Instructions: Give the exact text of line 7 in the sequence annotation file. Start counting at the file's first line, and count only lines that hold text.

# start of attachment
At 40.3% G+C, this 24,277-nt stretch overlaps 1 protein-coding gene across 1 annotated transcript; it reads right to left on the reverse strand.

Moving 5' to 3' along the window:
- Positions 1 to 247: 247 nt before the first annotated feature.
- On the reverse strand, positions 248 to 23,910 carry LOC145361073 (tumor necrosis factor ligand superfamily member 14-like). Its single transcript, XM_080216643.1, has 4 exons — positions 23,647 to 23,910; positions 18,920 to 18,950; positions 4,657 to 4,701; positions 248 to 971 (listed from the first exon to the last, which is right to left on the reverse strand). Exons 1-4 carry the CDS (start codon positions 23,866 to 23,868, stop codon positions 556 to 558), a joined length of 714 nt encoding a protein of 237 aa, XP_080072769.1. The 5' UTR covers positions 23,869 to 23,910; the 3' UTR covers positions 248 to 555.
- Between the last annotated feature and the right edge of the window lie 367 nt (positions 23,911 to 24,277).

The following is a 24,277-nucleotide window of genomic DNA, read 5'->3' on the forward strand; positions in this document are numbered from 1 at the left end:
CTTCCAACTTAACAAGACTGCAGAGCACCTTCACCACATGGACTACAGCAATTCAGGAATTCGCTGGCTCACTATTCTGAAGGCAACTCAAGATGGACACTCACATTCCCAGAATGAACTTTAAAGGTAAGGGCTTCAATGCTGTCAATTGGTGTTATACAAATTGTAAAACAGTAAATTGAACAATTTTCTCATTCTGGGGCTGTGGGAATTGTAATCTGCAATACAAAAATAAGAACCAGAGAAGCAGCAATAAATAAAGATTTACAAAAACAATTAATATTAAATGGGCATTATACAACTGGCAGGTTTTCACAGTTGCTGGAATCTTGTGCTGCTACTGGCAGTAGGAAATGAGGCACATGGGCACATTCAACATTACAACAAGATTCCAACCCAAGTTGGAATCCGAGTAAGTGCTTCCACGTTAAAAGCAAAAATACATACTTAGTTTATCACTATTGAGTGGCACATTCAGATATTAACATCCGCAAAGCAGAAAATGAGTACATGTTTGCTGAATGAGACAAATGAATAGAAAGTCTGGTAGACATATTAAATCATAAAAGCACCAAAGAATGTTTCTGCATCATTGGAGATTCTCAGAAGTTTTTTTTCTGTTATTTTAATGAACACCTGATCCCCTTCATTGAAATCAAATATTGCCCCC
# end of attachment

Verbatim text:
CTTCCAACTTAACAAGACTGCAGAGCACCTTCACCACATGGACTACAGCAATTCAGGAATTCGCTGGCTCACTATTCTGAAGGCAACTCAAGATGGACACTCACATTCCCAGAATGAACTTTAAAGGTAAGGGCTTCAATGCTGTCAATTGGTGTTATACAAATTGTAAAACAGTAAATTGAACAATTTTCTCATTCTGGGGCTGTGGGAATTGTAATCTGCAATACAAAAATAAGAACCAGAGAAGCAGCAATAAATAAAGATTTACAAAAACAATTAATATTAAATGGGCATTATACAACTGGCAGGTTTTCACAGTTGCTGGAATCTTGTGCTGCTACTGGCAGTAGGAAATGAGGCACATGGGCACATTCAACATTACAACAAGATTCCAACCCAAGTTGGAATCCGAGTAAGTGCTTCCACGTTAAAAGCAAAAATACATACTTAGTTTATCACTATTGAGTGGCACATTCAGATATTAACATCCGCAAAGCAGAAAATGAGTACATGTTTGCTGAATGAGACAAATGAATAGAAAGTCTGGTAGACATATTAAATCATAAAAGCACCAAAGAATGTTTCTGCATCATTGGAGATTCTCAGAAGTTTTTTTTCTGTTATTTTAATGAACACCTGATCCCCTTCATTGAAATCAAATATTGCCCCC